This is certainly an improvement over what the state demands now, but it’s really just replacing one faulty test with another – albeit at about a $1 million annual cost savings to taxpayers.

 

The report does a good job of outlining the fiscal waste, lack of accountability and dubious academic merits of the Keystone Exams, but it fails to note similar qualities in its own proposal.

 

From 2008 to 2019, the state already paid Minnesota-based Data Recognition Corp. more than $426 million for the PSSAs, Keystone Exams and Classroom Diagnostic Tools (an optional pretesting program). The federal government paid the company more than an additional $106 million. Officials wonder if this money couldn’t have been better spent elsewhere, like in helping students actually learn.

 

DePasquale, who recently launched a congressional bid, puts it like this:

 

“When the federal law changed in 2015, why didn’t Pennsylvania begin to phase out Keystone Exams? I could understand if they use them for a short period of time after that, but it’s been four years, and will cost taxpayers nearly $100 million by the end of the contract for tests our students do not even need to take.”

 

The federal government dropped its mandate four years ago and the state legislature did the same last year.

 

Originally, state lawmakers intended to make the Keystone Exams a graduation requirement, but in 2018 they passed legislation to make the assessments one of many avenues to qualify for graduation starting in 2021-22. Students can instead pass their core courses and get into college among other things.

 

“The Department of Education itself said they [the Keystone Exams] are not an accurate or adequate indicator of career or academic readiness,” Dinniman said. “So what I’m always surprised about is, they said it and then they continue to use it. These tests have faced opposition from almost every educational organization that exists. And when we got rid of the requirement and put in [more] pathways to graduation, this was passed unanimously by both the Senate and the House.”

 

The federal government also changed its testing mandate. It used to require all public school students to take state-specific assessments in grades 3-8 and once in high school.

 

When Congress reauthorized the federal law overseeing education in 2015, it offered states more flexibility in this regard. Elementary and middle school students still have to take a state-specific test. But now the high school portion can be fulfilled with college admissions tests – and, in fact, a dozen other states legislate just such a requirement.

 
Democrats DePasquale and Dinniman think the SAT and ACT test are an improvement because students who taken them are more likely to go to college. But that’s a classic case of confusing correlation and causation.

 

Students motivated to go to college often take these exams because they are required to get in to a lot of these schools. Taking these tests doesn’t make students MORE motivated and determined to enroll in post-secondary education. They’re ALREADY motivated and determined.

 

Moreover, one of the faults the report finds with the Keystone Exams is that the assessments measure student’s parental income more than children’s academics.

 

Kids in wealthier districts almost always do better on the Keystone Exams than those in poorer districts. In fact, the report notes that of the 100 state schools with the highest scores, only five were located in impoverished districts —where the average household income is below $50,000.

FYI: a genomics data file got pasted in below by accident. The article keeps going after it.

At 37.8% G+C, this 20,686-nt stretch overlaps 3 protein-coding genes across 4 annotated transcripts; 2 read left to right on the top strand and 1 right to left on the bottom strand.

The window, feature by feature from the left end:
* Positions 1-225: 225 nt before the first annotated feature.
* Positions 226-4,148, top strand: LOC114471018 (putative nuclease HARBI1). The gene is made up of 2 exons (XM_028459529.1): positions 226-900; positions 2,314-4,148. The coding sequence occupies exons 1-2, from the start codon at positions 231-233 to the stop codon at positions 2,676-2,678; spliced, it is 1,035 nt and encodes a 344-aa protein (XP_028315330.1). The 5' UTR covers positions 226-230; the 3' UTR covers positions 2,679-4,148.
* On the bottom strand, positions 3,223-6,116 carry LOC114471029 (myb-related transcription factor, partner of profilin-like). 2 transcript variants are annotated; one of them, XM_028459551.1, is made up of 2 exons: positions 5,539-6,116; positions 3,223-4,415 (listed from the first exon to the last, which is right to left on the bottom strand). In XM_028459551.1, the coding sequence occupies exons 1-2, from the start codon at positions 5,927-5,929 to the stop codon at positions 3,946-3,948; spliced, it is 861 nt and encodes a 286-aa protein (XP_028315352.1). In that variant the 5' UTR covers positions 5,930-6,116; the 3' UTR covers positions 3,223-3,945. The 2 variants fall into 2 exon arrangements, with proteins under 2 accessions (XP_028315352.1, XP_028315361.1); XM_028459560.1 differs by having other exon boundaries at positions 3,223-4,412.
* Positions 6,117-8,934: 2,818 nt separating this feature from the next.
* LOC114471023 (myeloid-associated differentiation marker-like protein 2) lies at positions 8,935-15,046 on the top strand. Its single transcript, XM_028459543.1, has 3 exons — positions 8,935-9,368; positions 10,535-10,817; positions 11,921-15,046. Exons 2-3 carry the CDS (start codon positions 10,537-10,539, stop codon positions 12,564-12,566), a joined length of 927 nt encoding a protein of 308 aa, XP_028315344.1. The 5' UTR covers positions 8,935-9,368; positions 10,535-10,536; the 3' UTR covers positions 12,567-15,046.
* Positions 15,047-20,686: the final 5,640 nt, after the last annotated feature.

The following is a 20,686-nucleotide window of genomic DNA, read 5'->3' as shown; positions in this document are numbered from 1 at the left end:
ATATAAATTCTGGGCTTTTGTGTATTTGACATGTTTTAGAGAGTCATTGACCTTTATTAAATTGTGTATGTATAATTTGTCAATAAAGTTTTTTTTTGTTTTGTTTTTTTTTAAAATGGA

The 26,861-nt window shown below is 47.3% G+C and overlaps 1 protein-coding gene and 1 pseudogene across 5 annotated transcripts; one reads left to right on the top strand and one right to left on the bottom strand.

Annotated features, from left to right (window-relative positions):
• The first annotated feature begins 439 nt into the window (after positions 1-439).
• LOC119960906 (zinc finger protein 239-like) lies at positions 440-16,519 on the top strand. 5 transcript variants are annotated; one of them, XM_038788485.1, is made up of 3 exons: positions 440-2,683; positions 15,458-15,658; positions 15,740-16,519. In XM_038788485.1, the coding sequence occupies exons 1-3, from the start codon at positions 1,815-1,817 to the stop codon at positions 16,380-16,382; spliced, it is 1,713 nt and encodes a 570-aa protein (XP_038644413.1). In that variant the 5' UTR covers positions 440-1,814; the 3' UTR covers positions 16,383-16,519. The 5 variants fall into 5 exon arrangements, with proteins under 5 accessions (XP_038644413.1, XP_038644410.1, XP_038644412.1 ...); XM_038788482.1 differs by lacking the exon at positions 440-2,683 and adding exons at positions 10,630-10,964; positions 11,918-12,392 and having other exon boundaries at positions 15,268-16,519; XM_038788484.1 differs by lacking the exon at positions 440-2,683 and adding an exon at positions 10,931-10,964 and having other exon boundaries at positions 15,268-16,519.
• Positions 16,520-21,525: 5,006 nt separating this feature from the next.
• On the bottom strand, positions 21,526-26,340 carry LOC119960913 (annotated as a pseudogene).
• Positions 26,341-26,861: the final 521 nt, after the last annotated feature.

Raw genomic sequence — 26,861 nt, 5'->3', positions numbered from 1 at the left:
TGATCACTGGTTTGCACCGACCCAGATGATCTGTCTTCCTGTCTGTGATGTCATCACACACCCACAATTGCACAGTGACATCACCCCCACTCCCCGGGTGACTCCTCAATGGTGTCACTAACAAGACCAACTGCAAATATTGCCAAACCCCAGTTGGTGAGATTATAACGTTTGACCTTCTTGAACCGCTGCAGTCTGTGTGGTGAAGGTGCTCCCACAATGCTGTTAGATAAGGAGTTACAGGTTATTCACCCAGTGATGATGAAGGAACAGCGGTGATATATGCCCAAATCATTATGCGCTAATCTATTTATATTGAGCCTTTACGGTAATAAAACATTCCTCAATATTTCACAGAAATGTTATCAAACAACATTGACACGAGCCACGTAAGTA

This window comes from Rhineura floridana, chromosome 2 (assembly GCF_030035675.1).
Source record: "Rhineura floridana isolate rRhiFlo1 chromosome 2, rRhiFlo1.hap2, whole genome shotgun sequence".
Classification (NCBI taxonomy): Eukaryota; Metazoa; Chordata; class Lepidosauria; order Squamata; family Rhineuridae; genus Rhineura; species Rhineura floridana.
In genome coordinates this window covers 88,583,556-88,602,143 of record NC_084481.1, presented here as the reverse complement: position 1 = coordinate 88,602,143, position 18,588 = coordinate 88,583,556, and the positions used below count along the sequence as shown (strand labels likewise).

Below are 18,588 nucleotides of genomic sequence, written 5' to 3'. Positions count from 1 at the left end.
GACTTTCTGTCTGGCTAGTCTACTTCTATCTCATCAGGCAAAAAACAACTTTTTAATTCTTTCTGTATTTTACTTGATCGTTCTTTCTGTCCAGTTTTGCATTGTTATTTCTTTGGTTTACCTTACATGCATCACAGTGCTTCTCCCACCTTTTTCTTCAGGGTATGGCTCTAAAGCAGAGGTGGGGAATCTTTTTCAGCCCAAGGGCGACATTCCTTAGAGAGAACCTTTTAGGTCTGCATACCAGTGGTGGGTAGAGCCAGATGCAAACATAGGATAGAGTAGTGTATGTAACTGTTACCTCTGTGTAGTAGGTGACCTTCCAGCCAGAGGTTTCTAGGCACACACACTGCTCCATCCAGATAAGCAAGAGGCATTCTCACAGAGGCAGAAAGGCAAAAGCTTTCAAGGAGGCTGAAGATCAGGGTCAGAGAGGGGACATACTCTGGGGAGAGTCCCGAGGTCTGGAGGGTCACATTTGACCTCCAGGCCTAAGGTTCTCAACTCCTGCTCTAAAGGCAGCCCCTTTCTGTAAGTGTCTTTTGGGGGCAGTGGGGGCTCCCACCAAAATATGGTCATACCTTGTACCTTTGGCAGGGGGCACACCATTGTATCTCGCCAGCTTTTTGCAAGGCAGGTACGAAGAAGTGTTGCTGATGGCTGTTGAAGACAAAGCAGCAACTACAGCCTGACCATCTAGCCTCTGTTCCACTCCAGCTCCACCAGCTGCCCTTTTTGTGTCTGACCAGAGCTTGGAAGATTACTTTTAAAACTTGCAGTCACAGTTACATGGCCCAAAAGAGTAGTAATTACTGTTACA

Yet the report fails to note that this same discrepancy holds for the SAT and ACT tests. Poor kids tend to get low scores and rich kids get the highest scores.

 

In fact, the College Board – the corporation that makes and distributes the SAT – recently started adjusting scores on its test in an attempt to counteract this effect thereby accounting for high schools and neighborhoods “level of disadvantage.”

 

Does this creative scoring actually work? Who knows – but it’s kind of like being forced to swallow poison and an antidote at the same time when any sensible person would simply refuse to swallow poison in the first place.

 

And that’s the best solution state officials have for our children.

 

They’re suggesting we replace discriminatory Keystone Exams with discriminatory college entrance exams.

 

To be fair, DePasquale and Dinniman are somewhat constrained by boneheaded federal law here.

 

Though the Every Student Succeeds Act (ESSA) is an improvement over No Child Left Behind, it still requires all high school students to take standardized tests.

 

Given what we know about the limits and biases of these assessments, policymakers should remove that hurdle altogether. But until the federal government gets its act together, one could argue that DePasquale and Dinniman’s policy suggestion may be the best available.

 

When you can’t do right, maybe it’s best to do less wrong.

 

But we must acknowledge that this isn’t the ultimate solution, it’s only a stopgap. We must continue to push for intelligent assessment policy that’s best for our children.

 

Standardized testing should be eliminated altogether – especially in high stakes situations. Instead we should rely on classroom grades, portfolios of student work and/or other authentic measures of what children have learned in school.

 

Accountability – the typical reason given behind these assessments – should be determined by the resources provided to students, not a highly dubious score given by a corporation making a profit off of its testing, test prep and ed tech enterprises.